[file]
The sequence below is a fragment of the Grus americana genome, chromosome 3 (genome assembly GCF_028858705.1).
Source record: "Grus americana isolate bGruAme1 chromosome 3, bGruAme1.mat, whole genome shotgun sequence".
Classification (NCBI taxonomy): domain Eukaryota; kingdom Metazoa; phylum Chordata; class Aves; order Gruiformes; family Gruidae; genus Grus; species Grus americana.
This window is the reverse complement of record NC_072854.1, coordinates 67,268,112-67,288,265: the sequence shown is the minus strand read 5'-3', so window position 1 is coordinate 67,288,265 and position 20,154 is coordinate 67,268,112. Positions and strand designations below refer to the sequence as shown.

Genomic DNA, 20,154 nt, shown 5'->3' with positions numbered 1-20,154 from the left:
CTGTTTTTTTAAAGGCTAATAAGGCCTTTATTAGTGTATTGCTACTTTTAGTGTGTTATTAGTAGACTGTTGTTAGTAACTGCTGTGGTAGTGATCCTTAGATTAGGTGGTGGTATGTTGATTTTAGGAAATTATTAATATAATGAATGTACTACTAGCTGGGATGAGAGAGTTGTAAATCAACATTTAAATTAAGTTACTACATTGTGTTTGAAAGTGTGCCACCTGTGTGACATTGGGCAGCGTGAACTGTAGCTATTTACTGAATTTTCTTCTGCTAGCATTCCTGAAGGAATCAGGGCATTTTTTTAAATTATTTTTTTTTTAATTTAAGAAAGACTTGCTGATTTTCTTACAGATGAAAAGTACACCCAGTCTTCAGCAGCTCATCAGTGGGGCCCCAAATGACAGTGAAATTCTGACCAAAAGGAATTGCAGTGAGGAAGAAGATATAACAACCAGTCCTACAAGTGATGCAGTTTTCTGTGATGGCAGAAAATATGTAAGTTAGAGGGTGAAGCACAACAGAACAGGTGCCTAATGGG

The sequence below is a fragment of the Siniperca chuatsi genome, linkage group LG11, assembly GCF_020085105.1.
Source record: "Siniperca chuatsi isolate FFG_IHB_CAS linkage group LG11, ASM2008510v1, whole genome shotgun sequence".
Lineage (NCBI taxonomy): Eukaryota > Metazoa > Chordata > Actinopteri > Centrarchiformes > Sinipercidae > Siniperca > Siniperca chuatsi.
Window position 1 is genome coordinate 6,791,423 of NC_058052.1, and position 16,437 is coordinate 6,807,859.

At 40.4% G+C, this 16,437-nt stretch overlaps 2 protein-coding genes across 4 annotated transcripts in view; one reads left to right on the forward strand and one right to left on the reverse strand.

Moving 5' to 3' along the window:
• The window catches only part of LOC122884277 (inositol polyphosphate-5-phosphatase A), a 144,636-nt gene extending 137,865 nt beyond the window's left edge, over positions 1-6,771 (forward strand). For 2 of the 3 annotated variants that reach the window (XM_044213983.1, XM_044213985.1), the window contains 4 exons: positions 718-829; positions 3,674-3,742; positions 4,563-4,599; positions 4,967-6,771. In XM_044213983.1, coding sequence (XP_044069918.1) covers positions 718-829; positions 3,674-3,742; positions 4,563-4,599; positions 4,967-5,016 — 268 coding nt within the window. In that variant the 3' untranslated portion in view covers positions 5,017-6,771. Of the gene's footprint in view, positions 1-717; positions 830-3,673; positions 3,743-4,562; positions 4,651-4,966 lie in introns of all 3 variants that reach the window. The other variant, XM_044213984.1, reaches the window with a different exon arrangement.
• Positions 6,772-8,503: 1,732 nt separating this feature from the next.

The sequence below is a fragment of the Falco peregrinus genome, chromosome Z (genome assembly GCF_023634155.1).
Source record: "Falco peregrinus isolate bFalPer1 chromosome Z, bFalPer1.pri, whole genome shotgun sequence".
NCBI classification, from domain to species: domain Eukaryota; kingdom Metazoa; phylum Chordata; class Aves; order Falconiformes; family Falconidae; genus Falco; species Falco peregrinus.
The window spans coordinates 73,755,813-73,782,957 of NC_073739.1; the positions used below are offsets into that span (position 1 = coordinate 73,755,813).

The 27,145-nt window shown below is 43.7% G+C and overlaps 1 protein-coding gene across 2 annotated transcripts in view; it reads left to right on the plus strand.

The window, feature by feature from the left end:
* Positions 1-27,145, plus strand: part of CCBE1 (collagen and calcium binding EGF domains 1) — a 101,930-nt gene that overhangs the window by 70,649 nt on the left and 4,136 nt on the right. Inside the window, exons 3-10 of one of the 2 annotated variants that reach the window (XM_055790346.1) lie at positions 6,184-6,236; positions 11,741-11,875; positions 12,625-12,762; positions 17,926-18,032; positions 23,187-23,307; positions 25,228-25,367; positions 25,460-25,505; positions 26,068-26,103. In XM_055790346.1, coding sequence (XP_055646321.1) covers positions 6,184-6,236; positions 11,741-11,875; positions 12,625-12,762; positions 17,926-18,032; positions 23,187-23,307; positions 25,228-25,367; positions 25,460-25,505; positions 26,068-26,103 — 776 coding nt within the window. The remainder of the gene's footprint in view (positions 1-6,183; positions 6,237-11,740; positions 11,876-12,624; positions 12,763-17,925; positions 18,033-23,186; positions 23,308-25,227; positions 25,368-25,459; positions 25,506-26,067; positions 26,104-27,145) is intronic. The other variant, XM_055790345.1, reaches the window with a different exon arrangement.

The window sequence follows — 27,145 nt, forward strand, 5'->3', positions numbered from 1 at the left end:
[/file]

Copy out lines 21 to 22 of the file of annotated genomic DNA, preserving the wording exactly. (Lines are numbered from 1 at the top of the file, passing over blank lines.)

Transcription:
* Positions 1-27,145, plus strand: part of CCBE1 (collagen and calcium binding EGF domains 1) — a 101,930-nt gene that overhangs the window by 70,649 nt on the left and 4,136 nt on the right. Inside the window, exons 3-10 of one of the 2 annotated variants that reach the window (XM_055790346.1) lie at positions 6,184-6,236; positions 11,741-11,875; positions 12,625-12,762; positions 17,926-18,032; positions 23,187-23,307; positions 25,228-25,367; positions 25,460-25,505; positions 26,068-26,103. In XM_055790346.1, coding sequence (XP_055646321.1) covers positions 6,184-6,236; positions 11,741-11,875; positions 12,625-12,762; positions 17,926-18,032; positions 23,187-23,307; positions 25,228-25,367; positions 25,460-25,505; positions 26,068-26,103 — 776 coding nt within the window. The remainder of the gene's footprint in view (positions 1-6,183; positions 6,237-11,740; positions 11,876-12,624; positions 12,763-17,925; positions 18,033-23,186; positions 23,308-25,227; positions 25,368-25,459; positions 25,506-26,067; positions 26,104-27,145) is intronic. The other variant, XM_055790345.1, reaches the window with a different exon arrangement.

The window sequence follows — 27,145 nt, forward strand, 5'->3', positions numbered from 1 at the left end: